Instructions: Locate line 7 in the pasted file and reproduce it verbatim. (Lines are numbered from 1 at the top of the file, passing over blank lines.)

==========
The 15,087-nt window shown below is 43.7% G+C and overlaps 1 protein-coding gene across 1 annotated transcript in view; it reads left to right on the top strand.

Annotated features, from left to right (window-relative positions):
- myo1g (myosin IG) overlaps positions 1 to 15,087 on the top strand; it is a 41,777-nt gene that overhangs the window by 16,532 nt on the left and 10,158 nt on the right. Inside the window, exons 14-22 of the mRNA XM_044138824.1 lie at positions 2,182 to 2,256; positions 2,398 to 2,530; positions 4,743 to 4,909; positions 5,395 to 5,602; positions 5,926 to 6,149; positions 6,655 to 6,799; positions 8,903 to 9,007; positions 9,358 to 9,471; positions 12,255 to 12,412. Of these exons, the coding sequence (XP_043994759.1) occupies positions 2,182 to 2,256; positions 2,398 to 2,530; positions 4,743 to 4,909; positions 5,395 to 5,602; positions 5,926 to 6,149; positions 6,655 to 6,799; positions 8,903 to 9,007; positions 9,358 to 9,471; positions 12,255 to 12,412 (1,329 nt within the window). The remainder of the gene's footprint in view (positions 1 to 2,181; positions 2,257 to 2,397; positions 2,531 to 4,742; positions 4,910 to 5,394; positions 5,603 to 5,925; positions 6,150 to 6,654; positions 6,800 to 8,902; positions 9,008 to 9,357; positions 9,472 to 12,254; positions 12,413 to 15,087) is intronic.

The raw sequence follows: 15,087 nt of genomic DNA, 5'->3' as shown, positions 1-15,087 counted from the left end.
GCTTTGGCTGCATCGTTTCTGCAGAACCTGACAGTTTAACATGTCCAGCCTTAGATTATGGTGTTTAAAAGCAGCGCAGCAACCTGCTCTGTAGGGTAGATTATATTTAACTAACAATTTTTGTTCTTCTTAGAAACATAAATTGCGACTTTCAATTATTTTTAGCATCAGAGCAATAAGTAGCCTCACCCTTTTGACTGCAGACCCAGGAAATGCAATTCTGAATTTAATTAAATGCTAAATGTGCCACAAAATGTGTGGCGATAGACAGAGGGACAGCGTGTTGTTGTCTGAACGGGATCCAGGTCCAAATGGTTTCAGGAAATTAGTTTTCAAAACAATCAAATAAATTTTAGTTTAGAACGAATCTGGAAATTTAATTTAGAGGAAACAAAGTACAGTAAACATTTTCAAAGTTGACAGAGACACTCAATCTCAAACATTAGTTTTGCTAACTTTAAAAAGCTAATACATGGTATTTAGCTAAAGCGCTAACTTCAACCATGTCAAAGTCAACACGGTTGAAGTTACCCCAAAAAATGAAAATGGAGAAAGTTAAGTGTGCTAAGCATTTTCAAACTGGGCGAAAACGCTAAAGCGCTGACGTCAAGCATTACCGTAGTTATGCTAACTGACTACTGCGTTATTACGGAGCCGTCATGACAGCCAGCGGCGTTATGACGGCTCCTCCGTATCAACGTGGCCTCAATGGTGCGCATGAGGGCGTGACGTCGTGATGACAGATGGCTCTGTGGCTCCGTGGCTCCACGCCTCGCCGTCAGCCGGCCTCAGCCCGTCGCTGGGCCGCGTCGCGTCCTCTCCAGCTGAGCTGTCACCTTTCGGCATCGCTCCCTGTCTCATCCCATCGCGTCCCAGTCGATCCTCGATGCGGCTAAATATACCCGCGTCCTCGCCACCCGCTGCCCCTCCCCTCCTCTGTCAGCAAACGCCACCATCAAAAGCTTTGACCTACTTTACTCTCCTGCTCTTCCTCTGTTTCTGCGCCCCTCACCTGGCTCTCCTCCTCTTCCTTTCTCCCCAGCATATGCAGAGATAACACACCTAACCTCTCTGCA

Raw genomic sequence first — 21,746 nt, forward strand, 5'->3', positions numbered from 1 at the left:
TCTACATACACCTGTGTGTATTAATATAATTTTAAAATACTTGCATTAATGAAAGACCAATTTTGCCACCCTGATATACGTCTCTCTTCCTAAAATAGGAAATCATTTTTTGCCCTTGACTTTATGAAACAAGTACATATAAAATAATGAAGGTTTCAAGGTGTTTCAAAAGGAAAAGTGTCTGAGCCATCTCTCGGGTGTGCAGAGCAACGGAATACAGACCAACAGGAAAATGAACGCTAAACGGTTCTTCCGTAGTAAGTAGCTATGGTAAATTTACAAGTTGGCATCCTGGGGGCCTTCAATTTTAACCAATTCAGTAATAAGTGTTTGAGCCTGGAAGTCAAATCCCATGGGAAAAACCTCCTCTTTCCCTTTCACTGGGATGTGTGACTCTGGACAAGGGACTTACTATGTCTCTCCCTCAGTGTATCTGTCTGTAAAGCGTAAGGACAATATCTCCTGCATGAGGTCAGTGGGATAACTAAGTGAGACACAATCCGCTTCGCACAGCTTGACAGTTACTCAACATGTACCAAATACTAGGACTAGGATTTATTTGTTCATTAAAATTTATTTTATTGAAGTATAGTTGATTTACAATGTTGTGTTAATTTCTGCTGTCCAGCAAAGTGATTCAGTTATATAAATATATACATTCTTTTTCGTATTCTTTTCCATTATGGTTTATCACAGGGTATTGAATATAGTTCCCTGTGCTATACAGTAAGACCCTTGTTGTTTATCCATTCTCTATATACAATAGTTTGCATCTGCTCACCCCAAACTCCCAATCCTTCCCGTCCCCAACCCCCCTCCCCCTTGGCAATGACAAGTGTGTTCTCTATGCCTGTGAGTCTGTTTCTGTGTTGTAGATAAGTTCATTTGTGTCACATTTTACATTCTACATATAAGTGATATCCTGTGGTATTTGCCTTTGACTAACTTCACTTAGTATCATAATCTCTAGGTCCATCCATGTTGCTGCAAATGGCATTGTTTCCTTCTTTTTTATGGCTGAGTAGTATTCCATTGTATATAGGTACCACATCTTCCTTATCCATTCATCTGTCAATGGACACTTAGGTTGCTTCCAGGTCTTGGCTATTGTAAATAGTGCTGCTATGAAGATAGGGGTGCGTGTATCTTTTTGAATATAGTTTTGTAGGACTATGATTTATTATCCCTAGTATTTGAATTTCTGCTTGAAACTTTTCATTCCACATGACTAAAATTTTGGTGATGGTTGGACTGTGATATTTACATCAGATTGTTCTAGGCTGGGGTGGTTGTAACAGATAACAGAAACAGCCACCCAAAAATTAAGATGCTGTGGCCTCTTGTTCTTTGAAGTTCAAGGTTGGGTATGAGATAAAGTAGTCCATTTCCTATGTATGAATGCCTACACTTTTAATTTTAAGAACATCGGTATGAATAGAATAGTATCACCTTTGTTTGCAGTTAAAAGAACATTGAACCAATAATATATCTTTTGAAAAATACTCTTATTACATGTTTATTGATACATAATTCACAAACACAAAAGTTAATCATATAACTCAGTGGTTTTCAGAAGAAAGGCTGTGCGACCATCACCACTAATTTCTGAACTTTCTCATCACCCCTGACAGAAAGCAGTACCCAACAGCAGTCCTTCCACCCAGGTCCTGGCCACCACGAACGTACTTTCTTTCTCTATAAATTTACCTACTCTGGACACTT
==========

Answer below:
TCTACATACACCTGTGTGTATTAATATAATTTTAAAATACTTGCATTAATGAAAGACCAATTTTGCCACCCTGATATACGTCTCTCTTCCTAAAATAGGAAATCATTTTTTGCCCTTGACTTTATGAAACAAGTACATATAAAATAATGAAGGTTTCAAGGTGTTTCAAAAGGAAAAGTGTCTGAGCCATCTCTCGGGTGTGCAGAGCAACGGAATACAGACCAACAGGAAAATGAACGCTAAACGGTTCTTCCGTAGTAAGTAGCTATGGTAAATTTACAAGTTGGCATCCTGGGGGCCTTCAATTTTAACCAATTCAGTAATAAGTGTTTGAGCCTGGAAGTCAAATCCCATGGGAAAAACCTCCTCTTTCCCTTTCACTGGGATGTGTGACTCTGGACAAGGGACTTACTATGTCTCTCCCTCAGTGTATCTGTCTGTAAAGCGTAAGGACAATATCTCCTGCATGAGGTCAGTGGGATAACTAAGTGAGACACAATCCGCTTCGCACAGCTTGACAGTTACTCAACATGTACCAAATACTAGGACTAGGATTTATTTGTTCATTAAAATTTATTTTATTGAAGTATAGTTGATTTACAATGTTGTGTTAATTTCTGCTGTCCAGCAAAGTGATTCAGTTATATAAATATATACATTCTTTTTCGTATTCTTTTCCATTATGGTTTATCACAGGGTATTGAATATAGTTCCCTGTGCTATACAGTAAGACCCTTGTTGTTTATCCATTCTCTATATACAATAGTTTGCATCTGCTCACCCCAAACTCCCAATCCTTCCCGTCCCCAACCCCCCTCCCCCTTGGCAATGACAAGTGTGTTCTCTATGCCTGTGAGTCTGTTTCTGTGTTGTAGATAAGTTCATTTGTGTCACATTTTACATTCTACATATAAGTGATATCCTGTGGTATTTGCCTTTGACTAACTTCACTTAGTATCATAATCTCTAGGTCCATCCATGTTGCTGCAAATGGCATTGTTTCCTTCTTTTTTATGGCTGAGTAGTATTCCATTGTATATAGGTACCACATCTTCCTTATCCATTCATCTGTCAATGGACACTTAGGTTGCTTCCAGGTCTTGGCTATTGTAAATAGTGCTGCTATGAAGATAGGGGTGCGTGTATCTTTTTGAATATAGTTTTGTAGGACTATGATTTATTATCCCTAGTATTTGAATTTCTGCTTGAAACTTTTCATTCCACATGACTAAAATTTTGGTGATGGTTGGACTGTGATATTTACATCAGATTGTTCTAGGCTGGGGTGGTTGTAACAGATAACAGAAACAGCCACCCAAAAATTAAGATGCTGTGGCCTCTTGTTCTTTGAAGTTCAAGGTTGGGTATGAGATAAAGTAGTCCATTTCCTATGTATGAATGCCTACACTTTTAATTTTAAGAACATCGGTATGAATAGAATAGTATCACCTTTGTTTGCAGTTAAAAGAACATTGAACCAATAATATATCTTTTGAAAAATACTCTTATTACATGTTTATTGATACATAATTCACAAACACAAAAGTTAATCATATAACTCAGTGGTTTTCAGAAGAAAGGCTGTGCGACCATCACCACTAATTTCTGAACTTTCTCATCACCCCTGACAGAAAGCAGTACCCAACAGCAGTCCTTCCACCCAGGTCCTGGCCACCACGAACGTACTTTCTTTCTCTATAAATTTACCTACTCTGGACACTT